123 Standley, Wm. H./15: Telegram

The Chargé in the Soviet Union (Thurston) to the Secretary of State

157. After considerable hesitation I venture respectfully to express the opinion that the departure of Ambassador Standley should not be postponed to the extent implied in the Department’s 69, February 13, 10 p.m.,30 but that on the contrary he should if possible proceed to his post at once.31

Apart from the general inadvisability of leaving this mission without a chief for a period of 5 or 6 months at this juncture, there are specific considerations which I believe make it advisable for us to have an Ambassador here who could overcome bureaucratic barriers and gain access to the real directive center of the Soviet Government and in particular exchange views and war plans with Stalin.32 It is hardly necessary for me to remind the Department that a Chargé d’Affaires (and in fact most Ministers and Ambassadors) is restricted to dealings with lesser Soviet functionaries who are seldom empowered to engage in constructive discussion on even minor matters. It seems obvious that decisive developments in the present World War will occur during the next 90 days and that, without disparaging the British war effort or the military operations of the Chinese Nationalist Government, Russia (as the only power actually at grips with Germany and likely to be in a position to inflict physical defeat upon Hitler’s armies and as the only geographical area from which effective action can be directed against Japan proper) plays a principal role.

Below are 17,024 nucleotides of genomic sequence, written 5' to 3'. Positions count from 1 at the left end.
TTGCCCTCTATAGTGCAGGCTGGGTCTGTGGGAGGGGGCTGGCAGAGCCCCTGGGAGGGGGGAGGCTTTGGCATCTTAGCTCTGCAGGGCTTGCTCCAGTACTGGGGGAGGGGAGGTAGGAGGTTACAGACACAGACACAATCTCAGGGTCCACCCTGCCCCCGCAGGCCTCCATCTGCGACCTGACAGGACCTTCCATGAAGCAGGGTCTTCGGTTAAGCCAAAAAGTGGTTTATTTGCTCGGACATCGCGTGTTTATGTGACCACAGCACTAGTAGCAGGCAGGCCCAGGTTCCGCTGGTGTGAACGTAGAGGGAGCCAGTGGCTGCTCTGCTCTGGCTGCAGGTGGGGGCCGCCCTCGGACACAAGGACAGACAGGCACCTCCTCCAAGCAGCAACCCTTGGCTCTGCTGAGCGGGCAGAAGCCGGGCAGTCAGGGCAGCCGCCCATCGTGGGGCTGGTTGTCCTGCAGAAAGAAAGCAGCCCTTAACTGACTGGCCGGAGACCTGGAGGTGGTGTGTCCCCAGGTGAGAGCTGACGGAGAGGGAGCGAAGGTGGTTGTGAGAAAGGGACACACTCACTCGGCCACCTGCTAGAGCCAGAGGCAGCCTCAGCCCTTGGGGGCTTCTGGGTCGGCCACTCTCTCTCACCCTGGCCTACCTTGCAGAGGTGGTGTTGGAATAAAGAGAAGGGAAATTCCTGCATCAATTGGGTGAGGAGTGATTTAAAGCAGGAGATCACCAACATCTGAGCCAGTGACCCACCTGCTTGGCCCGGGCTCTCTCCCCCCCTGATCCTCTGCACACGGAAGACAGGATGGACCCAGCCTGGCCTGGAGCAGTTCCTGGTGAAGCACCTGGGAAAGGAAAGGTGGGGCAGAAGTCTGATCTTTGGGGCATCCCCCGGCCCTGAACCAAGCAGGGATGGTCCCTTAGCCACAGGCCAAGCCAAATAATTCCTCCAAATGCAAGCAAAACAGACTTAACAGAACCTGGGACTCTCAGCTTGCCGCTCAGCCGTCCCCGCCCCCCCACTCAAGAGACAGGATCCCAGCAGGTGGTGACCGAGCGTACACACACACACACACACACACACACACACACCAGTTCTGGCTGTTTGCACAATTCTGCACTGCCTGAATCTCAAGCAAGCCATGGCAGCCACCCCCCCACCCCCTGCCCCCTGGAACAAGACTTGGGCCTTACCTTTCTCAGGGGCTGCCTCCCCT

While it is generally assumed that should Hitler be able to do so he will resume his general offensive in Russia this spring, it is possible that he may merely establish holding positions along the northern lines and direct the full force of his renewed operations to the southeast having first brought Bulgaria into the Axis as a participating and active member. Either operation might produce problems which would call for quick and direct conversations in Moscow, and similar shifts in the Far East resulting from a decline in Chinese resistance might bring about a condition (in connection with which speedy and constructive conversations should also take place) which [Page 416] would lead to hostilities between the Soviet Union and Japan and thus open the way to us for assault upon the Japanese islands.

  1. Not printed.
  2. Rear Adm. William H. Standley had been appointed Ambassador to the Soviet Union on February 14, 1942. He arrived in Kuibyshev on April 7, 1942, and presented his credentials to Mikhail Ivanovich Kalinin, President of the Presidium of the Supreme Council of the Soviet Union, on April 14.
  3. Iosif Vissarionovich Stalin, President of the Council of People’s Commissars (Premier) of the Soviet Union.